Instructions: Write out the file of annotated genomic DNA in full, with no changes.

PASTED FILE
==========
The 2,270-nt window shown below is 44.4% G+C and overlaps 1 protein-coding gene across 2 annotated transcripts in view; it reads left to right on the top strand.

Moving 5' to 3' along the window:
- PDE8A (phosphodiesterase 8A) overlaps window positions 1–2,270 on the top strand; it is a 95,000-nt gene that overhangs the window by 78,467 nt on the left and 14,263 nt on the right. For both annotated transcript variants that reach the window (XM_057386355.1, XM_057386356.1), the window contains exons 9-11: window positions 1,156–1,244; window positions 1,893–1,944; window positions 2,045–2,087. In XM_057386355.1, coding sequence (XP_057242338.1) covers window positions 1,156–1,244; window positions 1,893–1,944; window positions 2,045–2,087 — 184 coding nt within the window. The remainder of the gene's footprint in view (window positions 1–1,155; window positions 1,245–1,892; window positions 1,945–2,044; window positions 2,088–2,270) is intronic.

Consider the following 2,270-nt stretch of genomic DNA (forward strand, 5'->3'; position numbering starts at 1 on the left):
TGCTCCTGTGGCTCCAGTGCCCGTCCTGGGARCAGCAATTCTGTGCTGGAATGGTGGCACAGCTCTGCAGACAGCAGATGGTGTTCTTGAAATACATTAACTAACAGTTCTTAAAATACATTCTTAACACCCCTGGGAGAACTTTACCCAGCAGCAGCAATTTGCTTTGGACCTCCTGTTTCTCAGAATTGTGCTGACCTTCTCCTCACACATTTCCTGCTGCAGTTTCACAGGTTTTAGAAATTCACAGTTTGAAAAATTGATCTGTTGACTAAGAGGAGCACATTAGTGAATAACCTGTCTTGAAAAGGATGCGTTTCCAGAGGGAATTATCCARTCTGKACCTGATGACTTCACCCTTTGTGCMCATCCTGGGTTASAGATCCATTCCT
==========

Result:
The 2,270-nt window shown below is 44.4% G+C and overlaps 1 protein-coding gene across 2 annotated transcripts in view; it reads left to right on the top strand.

Moving 5' to 3' along the window:
- PDE8A (phosphodiesterase 8A) overlaps window positions 1–2,270 on the top strand; it is a 95,000-nt gene that overhangs the window by 78,467 nt on the left and 14,263 nt on the right. For both annotated transcript variants that reach the window (XM_057386355.1, XM_057386356.1), the window contains exons 9-11: window positions 1,156–1,244; window positions 1,893–1,944; window positions 2,045–2,087. In XM_057386355.1, coding sequence (XP_057242338.1) covers window positions 1,156–1,244; window positions 1,893–1,944; window positions 2,045–2,087 — 184 coding nt within the window. The remainder of the gene's footprint in view (window positions 1–1,155; window positions 1,245–1,892; window positions 1,945–2,044; window positions 2,088–2,270) is intronic.

Consider the following 2,270-nt stretch of genomic DNA (forward strand, 5'->3'; position numbering starts at 1 on the left):
TGCTCCTGTGGCTCCAGTGCCCGTCCTGGGARCAGCAATTCTGTGCTGGAATGGTGGCACAGCTCTGCAGACAGCAGATGGTGTTCTTGAAATACATTAACTAACAGTTCTTAAAATACATTCTTAACACCCCTGGGAGAACTTTACCCAGCAGCAGCAATTTGCTTTGGACCTCCTGTTTCTCAGAATTGTGCTGACCTTCTCCTCACACATTTCCTGCTGCAGTTTCACAGGTTTTAGAAATTCACAGTTTGAAAAATTGATCTGTTGACTAAGAGGAGCACATTAGTGAATAACCTGTCTTGAAAAGGATGCGTTTCCAGAGGGAATTATCCARTCTGKACCTGATGACTTCACCCTTTGTGCMCATCCTGGGTTASAGATCCATTCCT